In the 1980s, Heritage Foundation provided much of the policy oomph and intellectual framework for Republican governance. Now it is the American Enterprise Institute (AEI). We saw a vivid example of this at work this week.
House Majority Leader Eric Cantor of Virginia in February delivered a speech titled “Make life work,” arguing that Republicans needed to lay out a positive agenda that addresses the needs of ordinary Americans. He called for an “agenda based on a shared vision of creating the conditions for health, happiness and prosperity for more Americans and their families. And to restrain Washington from interfering in those pursuits.” One item he mentioned was increased funding for pediatric research. This week, the House passed the Gabriella Miller Kids First Research Act, which, Cantor explained, provides “some money through the [National Institutes of Health] Common Fund for high-risk, high-reward research that has the potential to transform pediatric research for children suffering from many different diseases and disorders. For the first time, Congress will establish a Pediatric Research Initiative Fund that will serve as an accountability mechanism to help ensure that dollars are reaching their intended target.” It passed 295-103.
The impetus for Cantor’s agenda, which results in specific legislation, doesn’t come out of thin air any more than does Sen. Mike Lee’s (R-Utah) call for a range of proposals to address concerns of middle- and lower-class Americans. And that brings us back to AEI, which has been encouraging conservatives to think along these lines. As I have reported before, AEI chief Arthur Brooks and his think tankers have been providing ideas and proposals along these lines in an effort to provide vision and purpose to the conservative movement and to dispel the notion that it’s all about money and all about rich people. Roll Call recently caught up with him:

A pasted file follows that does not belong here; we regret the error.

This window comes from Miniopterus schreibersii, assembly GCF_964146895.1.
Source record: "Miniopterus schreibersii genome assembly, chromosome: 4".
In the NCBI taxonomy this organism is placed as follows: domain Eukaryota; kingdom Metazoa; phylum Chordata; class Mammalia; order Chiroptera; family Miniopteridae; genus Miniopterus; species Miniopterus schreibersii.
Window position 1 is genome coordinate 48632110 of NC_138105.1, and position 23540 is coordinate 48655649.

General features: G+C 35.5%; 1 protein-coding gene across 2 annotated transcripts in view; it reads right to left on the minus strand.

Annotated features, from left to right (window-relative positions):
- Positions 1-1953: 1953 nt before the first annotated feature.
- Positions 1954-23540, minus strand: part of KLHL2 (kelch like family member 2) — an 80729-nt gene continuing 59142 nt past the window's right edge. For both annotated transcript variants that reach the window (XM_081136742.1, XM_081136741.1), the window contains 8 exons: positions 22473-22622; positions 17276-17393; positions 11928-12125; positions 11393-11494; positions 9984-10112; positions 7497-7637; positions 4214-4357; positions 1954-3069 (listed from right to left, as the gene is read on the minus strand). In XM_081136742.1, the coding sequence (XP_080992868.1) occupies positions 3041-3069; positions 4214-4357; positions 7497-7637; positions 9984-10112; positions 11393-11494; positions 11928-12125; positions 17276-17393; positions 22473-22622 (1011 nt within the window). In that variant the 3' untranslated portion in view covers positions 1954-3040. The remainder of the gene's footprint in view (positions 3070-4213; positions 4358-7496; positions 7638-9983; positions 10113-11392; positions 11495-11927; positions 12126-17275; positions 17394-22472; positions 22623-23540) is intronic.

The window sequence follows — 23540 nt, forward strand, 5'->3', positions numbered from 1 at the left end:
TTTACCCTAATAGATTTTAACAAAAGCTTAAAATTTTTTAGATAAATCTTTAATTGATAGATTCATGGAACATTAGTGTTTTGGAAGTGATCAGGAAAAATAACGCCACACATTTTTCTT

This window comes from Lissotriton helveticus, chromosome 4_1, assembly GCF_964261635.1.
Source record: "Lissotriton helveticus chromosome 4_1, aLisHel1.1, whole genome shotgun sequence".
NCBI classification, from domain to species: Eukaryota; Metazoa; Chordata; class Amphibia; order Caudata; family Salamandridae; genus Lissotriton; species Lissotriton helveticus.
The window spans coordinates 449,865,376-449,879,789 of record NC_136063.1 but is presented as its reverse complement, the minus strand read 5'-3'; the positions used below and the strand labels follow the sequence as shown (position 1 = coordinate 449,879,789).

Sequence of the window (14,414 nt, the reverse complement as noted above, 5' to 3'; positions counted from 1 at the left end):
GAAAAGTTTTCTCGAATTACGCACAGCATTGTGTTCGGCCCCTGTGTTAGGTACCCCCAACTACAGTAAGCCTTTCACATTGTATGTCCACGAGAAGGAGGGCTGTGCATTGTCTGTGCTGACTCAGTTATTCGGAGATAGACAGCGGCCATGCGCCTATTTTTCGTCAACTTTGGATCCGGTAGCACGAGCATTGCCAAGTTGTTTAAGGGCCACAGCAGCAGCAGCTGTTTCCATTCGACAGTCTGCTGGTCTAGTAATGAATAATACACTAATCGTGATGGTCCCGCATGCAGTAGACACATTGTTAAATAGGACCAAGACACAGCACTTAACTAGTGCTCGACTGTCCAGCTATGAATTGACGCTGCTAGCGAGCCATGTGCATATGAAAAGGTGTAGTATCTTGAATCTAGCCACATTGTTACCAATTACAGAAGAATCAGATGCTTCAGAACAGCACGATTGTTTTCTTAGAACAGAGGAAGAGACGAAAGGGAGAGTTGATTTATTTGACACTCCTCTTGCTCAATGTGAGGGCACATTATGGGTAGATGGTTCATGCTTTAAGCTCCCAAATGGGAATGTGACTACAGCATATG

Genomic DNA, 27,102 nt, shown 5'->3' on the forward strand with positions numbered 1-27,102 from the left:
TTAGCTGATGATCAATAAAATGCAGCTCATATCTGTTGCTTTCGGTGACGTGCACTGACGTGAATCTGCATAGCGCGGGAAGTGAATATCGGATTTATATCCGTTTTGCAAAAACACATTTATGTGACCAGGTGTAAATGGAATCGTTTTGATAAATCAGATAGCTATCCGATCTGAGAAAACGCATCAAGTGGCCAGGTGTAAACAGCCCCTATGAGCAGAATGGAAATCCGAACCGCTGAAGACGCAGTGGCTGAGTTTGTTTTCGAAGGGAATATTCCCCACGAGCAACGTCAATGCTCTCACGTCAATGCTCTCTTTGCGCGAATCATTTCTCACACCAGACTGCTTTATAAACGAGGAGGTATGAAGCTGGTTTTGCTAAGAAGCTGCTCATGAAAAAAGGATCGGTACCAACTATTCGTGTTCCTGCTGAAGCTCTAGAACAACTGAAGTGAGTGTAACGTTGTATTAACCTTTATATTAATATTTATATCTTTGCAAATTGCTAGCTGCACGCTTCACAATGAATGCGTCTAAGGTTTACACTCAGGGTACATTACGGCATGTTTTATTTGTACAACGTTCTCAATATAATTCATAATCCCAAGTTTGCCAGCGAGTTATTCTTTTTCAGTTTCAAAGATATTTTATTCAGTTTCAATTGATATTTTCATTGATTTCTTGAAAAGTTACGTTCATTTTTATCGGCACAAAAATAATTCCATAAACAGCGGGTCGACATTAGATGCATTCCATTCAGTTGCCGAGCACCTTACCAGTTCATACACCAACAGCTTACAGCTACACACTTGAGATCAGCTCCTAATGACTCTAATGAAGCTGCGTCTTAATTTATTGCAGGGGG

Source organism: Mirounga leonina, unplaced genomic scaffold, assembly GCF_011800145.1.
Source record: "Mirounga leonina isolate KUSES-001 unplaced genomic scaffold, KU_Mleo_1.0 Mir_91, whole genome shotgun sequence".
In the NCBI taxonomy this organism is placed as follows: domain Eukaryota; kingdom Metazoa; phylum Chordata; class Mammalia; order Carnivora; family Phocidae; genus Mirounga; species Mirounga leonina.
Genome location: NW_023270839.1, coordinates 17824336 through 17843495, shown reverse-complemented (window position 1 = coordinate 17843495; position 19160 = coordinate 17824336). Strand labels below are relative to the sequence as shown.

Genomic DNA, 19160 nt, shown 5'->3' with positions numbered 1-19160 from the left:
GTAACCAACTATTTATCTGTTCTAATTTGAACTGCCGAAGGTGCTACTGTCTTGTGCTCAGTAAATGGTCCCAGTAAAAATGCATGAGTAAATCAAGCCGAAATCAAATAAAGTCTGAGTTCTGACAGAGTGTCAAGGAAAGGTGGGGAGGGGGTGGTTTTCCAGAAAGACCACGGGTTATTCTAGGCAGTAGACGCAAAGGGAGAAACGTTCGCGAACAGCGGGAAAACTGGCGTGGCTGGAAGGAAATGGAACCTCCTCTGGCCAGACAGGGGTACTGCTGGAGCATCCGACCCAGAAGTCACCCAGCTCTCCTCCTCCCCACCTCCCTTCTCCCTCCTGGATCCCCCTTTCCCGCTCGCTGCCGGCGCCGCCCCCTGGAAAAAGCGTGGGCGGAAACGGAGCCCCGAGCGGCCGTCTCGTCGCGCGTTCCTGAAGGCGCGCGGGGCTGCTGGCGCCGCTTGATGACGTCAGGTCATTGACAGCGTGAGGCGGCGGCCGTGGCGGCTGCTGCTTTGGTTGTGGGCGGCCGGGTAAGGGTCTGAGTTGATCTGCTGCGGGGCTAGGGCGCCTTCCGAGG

Since Jan. 1, 2009, Brooks has helmed the AEI, a prestigious powerhouse of conservative intellectualism, where he wants to lead a revolution to transform the Republican Party of the 21st century.
His school of thought is this: Republicans are constantly hammered by the left for being the party of haters, especially haters of the poor.
Brooks argues any conservative who subscribes to the philosophy of the free-enterprise system subscribes to the system inherently designed to do the most good for the most people. But that message isn’t resonating with voters, and Brooks said it’s because conservatives aren’t talking about it the right way.
If there’s any distinction between the approach that I’m taking and what anybody else around town at any time has been taking, it’s the emphasis on the ‘why’ of our movement,” Brooks said, “and trying to look at the deep moral truths that enable our free-enterprise system to bestow its blessings on you and me and everybody else, especially those who aren’t as lucky as you and me. . . . Brooks and his AEI colleagues make frequent trips to Capitol Hill for meetings, presentations and congressional hearings. He said he has forged relationships with influential House GOP lawmakers who “get” his message. Brooks referred to many of them by their first names: Eric, as in Majority Leader Cantor, for example, or Paul, as in Budget Chairman Ryan.
Hillary Clinton might call it the “vast right-wing conspiracy,” but, in fact, it is an effective division of labor within the conservative movement. There are authors/think tankers spurring conservative thought and developing policy, and there are lawmakers who can spot good ideas when they see them. And, of course, the process goes both ways; legislative proposals generated on the Hill may get the attention and support of conservative experts.
If the GOP is going to shift gears toward a bigger vision that focuses on upward mobility, sustainability of entitlements, education reform and other measures aimed at ordinary Americans, it will be because people like Brooks, Cantor and Lee work on parallel tracks to shift the debate. So far, it’s working.